COP28: Turkeys and Christmas Dinner Options

12th December 2023

christmas feature

This blog was written by Anthesis CEO, Stuart McLachlan and is part 6 of a series of insights on this years’ Conference of the Parties 28 (COP28) in the United Arab Emirates.

I hesitate to compare OPEC members at COP28 with turkeys and their voting intentions around Christmas.  But as the negotiation at COP28 finds itself mired in familiar disputes about fossil fuels, I don’t think we should be all that surprised when oil producers struggle to support phasing them out.  We know it’s unlikely that someone will choose to do something when it would very obviously be bad for them.  

For all the cynicism about the event being held in a region whose wealth has been dependent on the extraction and burning of fossil fuel, it was at COP28 that fossil fuel (as opposed to just emissions) phase out got aired for the first time.  OPEC’s Secretary General set out to torpedo this new departure with a much-publicised letter, in which he urged all members and indeed all participants in the COP “to proactively reject any text or formula that targets energy i.e. fossil fuels rather than emissions”.

As I write, the outcome of COP28 still hinges on this dispute: oil producers prefer a new draft agreement with vague plans to “reduce consumption and production of fossil fuels in a just, orderly and equitable manner”.  Many other nations and blocs see this as inadequate, and the discussions rumble on, with the planned finish today (Tuesday) now in doubt.

The fossil fuel sector is reported to have made $3BN profit a day for the last 50 years.  Returning reluctantly the metaphor I began with, COP 28 is seeking to negotiate Christmas with some very powerful turkeys, and has chosen to hold discussions at the turkey farm.  Is there any reason we should be optimistic about Christmas as a reality?

Much depends on whether those with most to lose can instead find hope and progress in the transition.  China is an interesting comparator. The climate narrative is often “China bad”. In the UK we claim we are doing more of the work to reduce emissions, forgetting that we have progressively outsourced our footprint to our supply chain, much of which is in Asia. China of course needs to do more and phase out coal, but China is building more low-carbon generation annually than any other country. Wind energy is reported to be growing 15.1% year-over-year to reach 400 GW of capacity, and solar growing 45.3% year-over-year to reach about 520 GW of capacity. China’s 2030 renewables targets are expected to be met in 2025, and then to continue rising.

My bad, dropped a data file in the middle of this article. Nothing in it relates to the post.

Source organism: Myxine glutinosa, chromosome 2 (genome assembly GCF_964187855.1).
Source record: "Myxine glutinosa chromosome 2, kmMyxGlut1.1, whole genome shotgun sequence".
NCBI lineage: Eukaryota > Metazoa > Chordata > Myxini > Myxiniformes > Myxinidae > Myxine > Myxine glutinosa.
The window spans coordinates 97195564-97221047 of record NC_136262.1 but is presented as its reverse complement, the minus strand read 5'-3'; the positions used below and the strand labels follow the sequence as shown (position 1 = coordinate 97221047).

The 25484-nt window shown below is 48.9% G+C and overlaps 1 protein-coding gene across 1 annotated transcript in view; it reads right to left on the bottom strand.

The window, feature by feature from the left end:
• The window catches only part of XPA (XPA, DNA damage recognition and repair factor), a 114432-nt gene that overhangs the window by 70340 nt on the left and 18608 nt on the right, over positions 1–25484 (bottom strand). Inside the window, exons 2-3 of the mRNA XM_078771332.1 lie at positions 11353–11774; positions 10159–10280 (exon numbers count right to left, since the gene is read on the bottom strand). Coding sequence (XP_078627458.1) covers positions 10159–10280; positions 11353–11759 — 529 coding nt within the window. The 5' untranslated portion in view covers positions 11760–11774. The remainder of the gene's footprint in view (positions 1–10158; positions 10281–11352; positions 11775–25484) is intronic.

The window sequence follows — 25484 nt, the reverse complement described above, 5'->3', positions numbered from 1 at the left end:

China also boasts the world’s largest market for e-buses, making up more than 95% of global stock. At the end of 2022, China’s Ministry of Transport announced that more than three-quarters (77% or 542,600) of all urban buses in the country were “new energy vehicles”. The BBC reports on the speed of this transition as remarkable. They claim that In 2015, 78% of Chinese urban buses still used diesel or gas, according to the World Resources Institute (WRI). The NGO now estimates that if China follows through on its stated decarbonisation policies, its road transport emissions will peak before 2030. Christmas is looking pretty good to some powerful nations. A decarbonised and sustainable future reimagined may show where value will be created. It’s an opportunity.

How has China found this more attractive path – and what can other countries learn?  Over the weekend I met up with a friend from a part of the world known for its serious security issues. He said “walls of properties in my country will continue to be strengthened and security systems enhanced until the danger outside the perimeter dissipates”.  As conditions deteriorate, investment goes into building the walls rather than into resolving the societal breakdown outside that is the root of the problem. Meanwhile they see people in other countries, other economies, thriving outside the walls in the territory that they are so fearful of.

This is the great conundrum of the transition. How do OPEC countries balance the protection of their assets and in parallel invest in a future that they don’t perceive to be to their detriment?

To return to the festive poultry metaphor, there’s a lot of enthusiasm amongst the turkeys for ‘nut roast’: those new technologies like CCS which shift the focus on to emissions rather than the fuels themselves.  The obvious problems with availability and scale of these technologies have been made abundantly clear in Dubai.  The argument now hinges not on whether a transition is necessary, but the timing of the pivot. Denial and delay has left us with very little time and whatever happens at COP28, OPEC members will come under increasing pressure to take decisions that will seem like self harm – before they are ready, and the technologies seen as the solution are in place at scale. Here’s where I think they should learn from China – rather than desperately trying to hold on to the treasure of the old era, they should focus on the greater treasures of the new.

We are at an exciting moment in history. A time when we get to reimagine and redesign models and systems that draw on what’s good from the era just passed and learn from our failings. The creative destruction is playing out in front of us, opening up space for the next generation, for Companies like Anthesis, and for non OPEC (and possibly OPEC) countries, to show how the threat is coming from within the walls, and the opportunity is on the outside.  Incidentally, this is the theme of ‘the Adventure of Sustainable Performance’ that Dean Sanders and I wrote this year – a great Christmas gift whatever you are planning for dinner.